My brother, Barry, would have been 50 On December 18, the week before Christmas. He didn’t make it.

Many were surprised he made 46.

I wasn’t.

Barry was a rolling thunder storm of an accident in many ways, but he always seemed to come through.

He made me angry and sad and happy and frustrated and loved and wanting to know if we all had a curse on us. This step, where life, this trickery of a fuckery on us all, would take all the McCallum men in South Africa before middle age had had its way with us.

Barry fucked things up in spectacular ways. But he made life spectacular and made you see things in a way that you wished was true.

Because he stayed true to what he believed. He never strayed from what he thought he was right, no matter how squirrely and stroppy he got. He was a hard man that way.

We were probably more similar than we liked to admit. We would never let the other know that. Which was wrong and right.

He held me together when Brian died in , did all the stuff I couldn’t do.

Then he died.

In the most Barry way possible. So fucked up and extraordinary. I still shiver at how it must have been. The way I write, I try to step into the skin of the people I speak to.



What you must have gone through that day and the days after the car blew up. Those days I can’t count and want to fight. You must have known some of it. You were too aware of yourself not to. Too in love with living to give up.

But I knew you had the slimmest of chances. I waited every day for the call. It came when I had had a few drinks. You were still alive when I got to you.

I was glad about it that.

I said goodbye.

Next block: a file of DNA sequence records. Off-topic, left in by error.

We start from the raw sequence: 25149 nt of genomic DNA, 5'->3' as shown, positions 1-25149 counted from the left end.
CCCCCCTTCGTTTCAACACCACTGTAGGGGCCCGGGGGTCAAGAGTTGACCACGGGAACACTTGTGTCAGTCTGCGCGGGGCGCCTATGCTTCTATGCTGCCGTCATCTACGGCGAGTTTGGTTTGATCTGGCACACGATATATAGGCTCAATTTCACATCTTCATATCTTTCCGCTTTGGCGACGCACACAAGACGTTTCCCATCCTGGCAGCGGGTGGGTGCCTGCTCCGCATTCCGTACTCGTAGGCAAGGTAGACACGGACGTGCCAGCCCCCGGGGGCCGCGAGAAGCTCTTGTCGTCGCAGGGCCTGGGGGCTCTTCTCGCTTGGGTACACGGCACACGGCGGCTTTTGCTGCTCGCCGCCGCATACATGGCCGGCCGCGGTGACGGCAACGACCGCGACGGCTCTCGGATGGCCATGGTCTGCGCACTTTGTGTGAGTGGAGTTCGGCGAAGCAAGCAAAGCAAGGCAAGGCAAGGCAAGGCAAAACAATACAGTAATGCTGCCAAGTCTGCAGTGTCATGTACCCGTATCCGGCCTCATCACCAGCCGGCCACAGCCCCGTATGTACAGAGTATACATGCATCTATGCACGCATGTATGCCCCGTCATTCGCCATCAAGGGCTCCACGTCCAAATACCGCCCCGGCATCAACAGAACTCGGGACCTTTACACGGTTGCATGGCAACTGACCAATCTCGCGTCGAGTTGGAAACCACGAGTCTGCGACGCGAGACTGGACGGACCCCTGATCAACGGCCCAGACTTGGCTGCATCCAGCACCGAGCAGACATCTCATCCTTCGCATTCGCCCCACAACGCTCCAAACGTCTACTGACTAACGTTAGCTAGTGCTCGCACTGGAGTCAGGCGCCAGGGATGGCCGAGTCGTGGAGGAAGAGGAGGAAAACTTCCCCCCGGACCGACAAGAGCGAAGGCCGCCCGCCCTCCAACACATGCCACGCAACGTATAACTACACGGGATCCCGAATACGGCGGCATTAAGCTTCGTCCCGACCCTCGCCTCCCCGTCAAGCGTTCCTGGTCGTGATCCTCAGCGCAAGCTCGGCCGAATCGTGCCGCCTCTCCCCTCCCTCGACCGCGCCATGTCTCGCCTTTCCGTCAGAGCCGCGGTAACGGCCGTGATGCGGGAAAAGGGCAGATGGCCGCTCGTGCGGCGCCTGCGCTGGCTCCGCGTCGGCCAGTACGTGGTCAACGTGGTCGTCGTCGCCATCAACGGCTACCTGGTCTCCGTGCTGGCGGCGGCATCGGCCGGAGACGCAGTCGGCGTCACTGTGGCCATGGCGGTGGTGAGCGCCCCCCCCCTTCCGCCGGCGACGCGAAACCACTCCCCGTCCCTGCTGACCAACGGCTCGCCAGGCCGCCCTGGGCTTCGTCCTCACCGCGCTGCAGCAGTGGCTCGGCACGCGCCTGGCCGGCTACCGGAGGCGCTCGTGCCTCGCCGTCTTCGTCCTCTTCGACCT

That was needed.

I never got to say goodbye to my dad, who I had drifted away from due to his drinking and hardness towards my mother. He died on a Christmas morning. This year marked the 10th year since he left us.

I cried for him and our lost years.

I never got to say goodbye to Brian, who had my dad’s curse, possibly worse.

He wanted to be loved and he was. By all. But he wanted contentment and stability, and couldn’t find it. His death was a shock and a relief.

In March, we read my mother her last rites. She told me on the Friday before lockdown she thought she was going to die. She is still around. I think she seeks that same relief, a long sleep.

I dream about them all a lot.

We fight and rumble on. That life of uncertainty and sacrifice and hardness and eclipses of joy and success and then death.

There is a way of approaching anniversaries that makes them a thing of marking time.

I mark today as a reminder of how lucky I am to have found the love I thought I had lost again and to be able to sit with her these few days before Christmas and let her play music for no good reason other than it is what is music is made for.

I miss Barry today. But the missing has less of the sharp cut of hurt it did a year ago. I cried myself out for two years.

Now, I just miss having a brother to talk to. I miss a friend. I miss his curmudgeonly weirdness. I miss watching him hug his boys and seeing how they loved him.

I miss being able to say happy birthday to him.